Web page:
As part of my ongoing quest to defamiliarize the everyday, I would like to present a short Christmas “story”.
This is a special little post to remind us of the historical depth of social innovation, or put another way, of our social inventiveness.
I believe that social innovation is older than we think. In fact, it’s ancient, and we have about 12,017 years of global human history (if not more) of humans coming up with new social practices to deal with all manner of problems and opportunities.
To wit, if you haven’t seen this video yet, it’s worth checking out. It will defamiliarize the calendar for you:
But I digress (just a bit).
To the Christmas “story”!
As we’ve experienced in the northern hemisphere, since June, the sun’s arc across the sky has been steadily dropping lower and becoming shorter. The reverse has been happening in the southern hemisphere. On December 22nd, the sun reached its lowest possible arc (as far as we northern moderns are concerned).
In fact, the sun gets so low that in the few days surrounding the solstice it appears to rise and set in the same place. This is why etymologically, the origin of the word solstice comes from Latin phrasing, meaning “sun stands still” or “sun stand.”
For our ancestors, either using the naked eye, or ancient astronomical instruments (like the one pictured above at Stonehenge) the solstice would go on for more than a day. This is why the festival of Saturnalia, for instance, would go on for about a week during winter solstice.
While we don’t know with absolute certainty the origin of the diverse and myriad winter solstice celebrations around the globe (in some cases, like the Saturnalia, our ancestors celebrated hard), we can surmise their importance:
People were economically dependent on monitoring the progress of the seasons. Starvation was common during the first months of the winter, January to April (northern hemisphere) or July to October (southern hemisphere), also known as “the famine months”. In temperate climates, the midwinter festival was the last feast celebration, before deep winter began. Most cattle were slaughtered so they would not have to be fed during the winter, so it was almost the only time of year when a plentiful supply of fresh meat was available. The majority of wine and beer made during the year was finally fermented and ready for drinking at this time.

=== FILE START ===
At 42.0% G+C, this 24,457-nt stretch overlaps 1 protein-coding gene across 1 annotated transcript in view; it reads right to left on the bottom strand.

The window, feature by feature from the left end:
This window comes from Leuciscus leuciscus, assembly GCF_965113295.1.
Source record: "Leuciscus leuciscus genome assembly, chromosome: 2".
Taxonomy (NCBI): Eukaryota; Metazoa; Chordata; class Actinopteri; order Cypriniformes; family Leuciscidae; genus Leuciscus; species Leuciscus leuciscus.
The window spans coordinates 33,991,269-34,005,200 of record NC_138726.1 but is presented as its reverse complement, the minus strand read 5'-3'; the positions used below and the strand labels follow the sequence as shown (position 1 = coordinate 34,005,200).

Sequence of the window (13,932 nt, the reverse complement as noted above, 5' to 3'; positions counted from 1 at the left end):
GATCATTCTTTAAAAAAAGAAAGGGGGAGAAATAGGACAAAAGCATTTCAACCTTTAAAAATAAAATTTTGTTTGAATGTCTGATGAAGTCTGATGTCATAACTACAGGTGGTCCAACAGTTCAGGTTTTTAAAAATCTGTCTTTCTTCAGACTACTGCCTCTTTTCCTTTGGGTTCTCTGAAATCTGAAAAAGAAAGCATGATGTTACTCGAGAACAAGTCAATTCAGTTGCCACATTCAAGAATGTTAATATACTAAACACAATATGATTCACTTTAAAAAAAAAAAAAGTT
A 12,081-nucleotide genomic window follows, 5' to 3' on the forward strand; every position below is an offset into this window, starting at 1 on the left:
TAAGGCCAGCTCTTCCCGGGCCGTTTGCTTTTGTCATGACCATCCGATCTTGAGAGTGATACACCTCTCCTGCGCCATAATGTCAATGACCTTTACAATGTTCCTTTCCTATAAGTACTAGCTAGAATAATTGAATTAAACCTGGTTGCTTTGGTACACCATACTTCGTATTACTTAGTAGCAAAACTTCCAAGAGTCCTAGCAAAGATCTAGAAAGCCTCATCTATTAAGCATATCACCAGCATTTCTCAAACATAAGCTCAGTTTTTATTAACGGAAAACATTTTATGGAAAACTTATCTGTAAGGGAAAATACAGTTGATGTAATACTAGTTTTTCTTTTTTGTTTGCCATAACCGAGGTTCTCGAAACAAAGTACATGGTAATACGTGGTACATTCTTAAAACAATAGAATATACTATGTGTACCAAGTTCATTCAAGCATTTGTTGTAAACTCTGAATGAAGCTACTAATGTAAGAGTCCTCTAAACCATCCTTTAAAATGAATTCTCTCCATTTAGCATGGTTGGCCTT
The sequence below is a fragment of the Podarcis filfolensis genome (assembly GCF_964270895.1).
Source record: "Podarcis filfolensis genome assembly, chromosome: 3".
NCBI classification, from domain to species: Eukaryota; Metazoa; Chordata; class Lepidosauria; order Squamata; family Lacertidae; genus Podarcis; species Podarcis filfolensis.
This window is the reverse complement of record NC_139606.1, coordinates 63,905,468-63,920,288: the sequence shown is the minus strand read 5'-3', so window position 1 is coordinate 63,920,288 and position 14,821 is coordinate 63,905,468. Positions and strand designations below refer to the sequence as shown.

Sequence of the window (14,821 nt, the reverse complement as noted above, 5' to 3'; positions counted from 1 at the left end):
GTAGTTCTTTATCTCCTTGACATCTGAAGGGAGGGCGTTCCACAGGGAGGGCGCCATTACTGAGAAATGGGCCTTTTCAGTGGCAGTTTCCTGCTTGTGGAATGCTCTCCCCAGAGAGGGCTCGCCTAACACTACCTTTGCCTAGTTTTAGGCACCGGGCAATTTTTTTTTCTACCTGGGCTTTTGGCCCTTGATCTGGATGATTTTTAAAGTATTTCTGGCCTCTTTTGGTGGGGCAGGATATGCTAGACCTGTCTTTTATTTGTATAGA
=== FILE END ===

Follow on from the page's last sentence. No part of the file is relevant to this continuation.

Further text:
Feast before famine. Empty your stores to show your appreciation for the renewal of the year. Eat drink and be merry, for tomorrow we may die.
While we don’t know for sure, we can imagine that these celebrations had their origin in a shared anxiety. There must have been some uncertainty as to whether or not our days were going to continue to shorten, and for how long. An ancient fear, perhaps, that the sun would continue to fall, never to return unless we humans intervened with “anxious vigil or antic celebration.”
How we dealt with this anxiety was through the celebration. Our ancestors’ social inventiveness lay in their ability to come together and have a good party.
Today, we know that every year the sun will come back (unless the earth is knocked off of it’s current axial tilt or orbit!). But the celebration remains.
For our modern capitalist version, we’ve intensified the “feast” and extended it well-beyond the agricultural ambit. We give all sorts of gifts, spending our money and supposedly stimulating the economy through our intensified exchange. This is the economic inventiveness that has sprung up around the winter solstice.
But instead of the fever pitch of shopping, what better time to really show your support for the sun and all that it does for our lowly little planet, than by having your own little Saturnalia? Let us re-invent our traditions, come together, and have a good time!
PS. I was first exposed to some of the ancient astronomical origins of Christmas in a fascinating “Physics for Non-Physics Students” class that I took in university many years ago–taught by Arif Babul.